In criminal or traffic law, the outcome of your case often comes down to how your particular judge sees all the facts in your particular situation. One example of this can be found in People v. Hall, which involved obstructing a peace officer.
In that case, an officer had received notice of a possible domestic disturbance or kidnapping. The officer stopped defendant and asked for his identification, which the defendant refused. Officers then questioned a woman in defendant’s car. Defendant swore at police, yelling for them to get away from his car.
To convict under 720 ILCS 5/31-1(a), the State was required to prove that (1) defendant knowingly obstructed a peace officer, (2) the officer was performing an authorized act, and (2) defendant knew the officer was a peace officer. The law’s focus is on the tendency of a defendant’s conduct to create an obstacle that hinders the officer in performing authorized duties.
The State argued that defendant’s actions in failing to obey the officers’ lawful commands went beyond being merely argumentative. Defendant ignored multiple orders to stop his walking towards the vehicle where the possible kidnap victim was located. Thus, the state claimed that these events hindered the officers’ investigation into whether defendant was the person involved in the possible kidnapping.
The trial court found the evidence compelling enough to convict the defendant. However, the appellate court disagreed. While defendant was uncooperative and argumentative, such conduct did not necessarily violate the law. Further, the appellate court did not find that defendant’s refusal to provide identification had hindered the officer’s investigation. Thus, his conviction was reversed.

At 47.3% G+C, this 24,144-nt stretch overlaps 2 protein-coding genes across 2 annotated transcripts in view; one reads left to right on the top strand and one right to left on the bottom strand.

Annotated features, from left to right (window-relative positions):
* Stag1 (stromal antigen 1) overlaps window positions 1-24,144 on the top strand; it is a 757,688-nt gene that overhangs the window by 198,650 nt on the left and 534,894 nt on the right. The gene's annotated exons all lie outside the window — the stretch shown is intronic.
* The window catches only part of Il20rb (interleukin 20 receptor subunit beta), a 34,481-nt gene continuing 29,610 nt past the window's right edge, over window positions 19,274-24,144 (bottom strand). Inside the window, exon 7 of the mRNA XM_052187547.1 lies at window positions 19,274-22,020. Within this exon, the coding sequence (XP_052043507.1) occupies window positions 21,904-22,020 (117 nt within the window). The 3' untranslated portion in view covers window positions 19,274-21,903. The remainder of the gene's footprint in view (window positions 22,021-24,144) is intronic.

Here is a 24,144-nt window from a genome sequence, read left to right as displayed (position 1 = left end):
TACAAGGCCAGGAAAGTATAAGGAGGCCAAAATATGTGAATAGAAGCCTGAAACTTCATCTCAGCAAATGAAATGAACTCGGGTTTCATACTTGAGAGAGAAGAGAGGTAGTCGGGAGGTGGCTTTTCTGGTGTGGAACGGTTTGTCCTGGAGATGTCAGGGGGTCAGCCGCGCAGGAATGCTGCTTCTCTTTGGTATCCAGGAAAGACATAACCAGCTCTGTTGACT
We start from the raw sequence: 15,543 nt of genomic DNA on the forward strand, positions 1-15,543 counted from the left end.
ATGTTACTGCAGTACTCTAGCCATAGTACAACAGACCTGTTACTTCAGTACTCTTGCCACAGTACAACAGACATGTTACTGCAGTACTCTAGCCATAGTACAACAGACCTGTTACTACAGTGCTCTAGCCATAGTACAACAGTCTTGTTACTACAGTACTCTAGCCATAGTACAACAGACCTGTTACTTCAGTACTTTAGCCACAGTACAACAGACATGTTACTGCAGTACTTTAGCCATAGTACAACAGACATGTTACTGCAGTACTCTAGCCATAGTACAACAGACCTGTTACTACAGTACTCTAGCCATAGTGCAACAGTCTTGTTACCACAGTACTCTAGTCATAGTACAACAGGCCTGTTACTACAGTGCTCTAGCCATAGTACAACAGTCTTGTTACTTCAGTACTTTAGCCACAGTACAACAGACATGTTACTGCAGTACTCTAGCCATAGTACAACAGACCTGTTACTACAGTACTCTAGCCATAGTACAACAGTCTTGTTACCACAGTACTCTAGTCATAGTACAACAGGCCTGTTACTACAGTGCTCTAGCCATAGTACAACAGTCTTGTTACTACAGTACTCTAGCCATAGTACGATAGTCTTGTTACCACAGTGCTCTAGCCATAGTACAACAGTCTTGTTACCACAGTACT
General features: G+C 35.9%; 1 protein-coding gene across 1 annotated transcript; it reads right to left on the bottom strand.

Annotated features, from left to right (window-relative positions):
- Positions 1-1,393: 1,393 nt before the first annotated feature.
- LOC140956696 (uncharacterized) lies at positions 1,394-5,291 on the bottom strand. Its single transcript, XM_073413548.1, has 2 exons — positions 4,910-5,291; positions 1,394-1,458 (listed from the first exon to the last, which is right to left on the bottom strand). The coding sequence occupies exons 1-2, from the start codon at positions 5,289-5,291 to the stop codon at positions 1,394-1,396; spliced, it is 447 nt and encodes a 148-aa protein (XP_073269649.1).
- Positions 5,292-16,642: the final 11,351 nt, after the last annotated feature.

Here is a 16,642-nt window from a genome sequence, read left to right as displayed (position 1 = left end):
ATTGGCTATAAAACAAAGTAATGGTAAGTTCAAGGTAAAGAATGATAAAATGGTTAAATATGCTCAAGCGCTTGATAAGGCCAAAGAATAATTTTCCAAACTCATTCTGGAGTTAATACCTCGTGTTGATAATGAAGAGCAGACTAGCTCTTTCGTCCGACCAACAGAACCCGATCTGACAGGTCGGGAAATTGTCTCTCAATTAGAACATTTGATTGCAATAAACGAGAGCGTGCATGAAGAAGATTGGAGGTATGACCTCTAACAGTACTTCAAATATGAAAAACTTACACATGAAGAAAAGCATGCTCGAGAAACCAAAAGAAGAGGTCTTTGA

If you have been charged with a criminal offense, contact an experienced criminal law attorney immediately. An attorney who is familiar with your courthouse may be able to present your facts in the light most likely to persuade your particular judge.
If you have questions about this or another related Illinois criminal or traffic matter, please contact Matt Keenan at 847-568-0160 or firstname.lastname@example.org.
(Besides Skokie, Matt Keenan also serves the communities of Arlington Heights, Chicago, Deerfield, Des Plaines, Evanston, Glenview, Morton Grove, Mount Prospect, Niles, Northbrook, Park Ridge, Rolling Meadows, Wilmette and Winnetka.)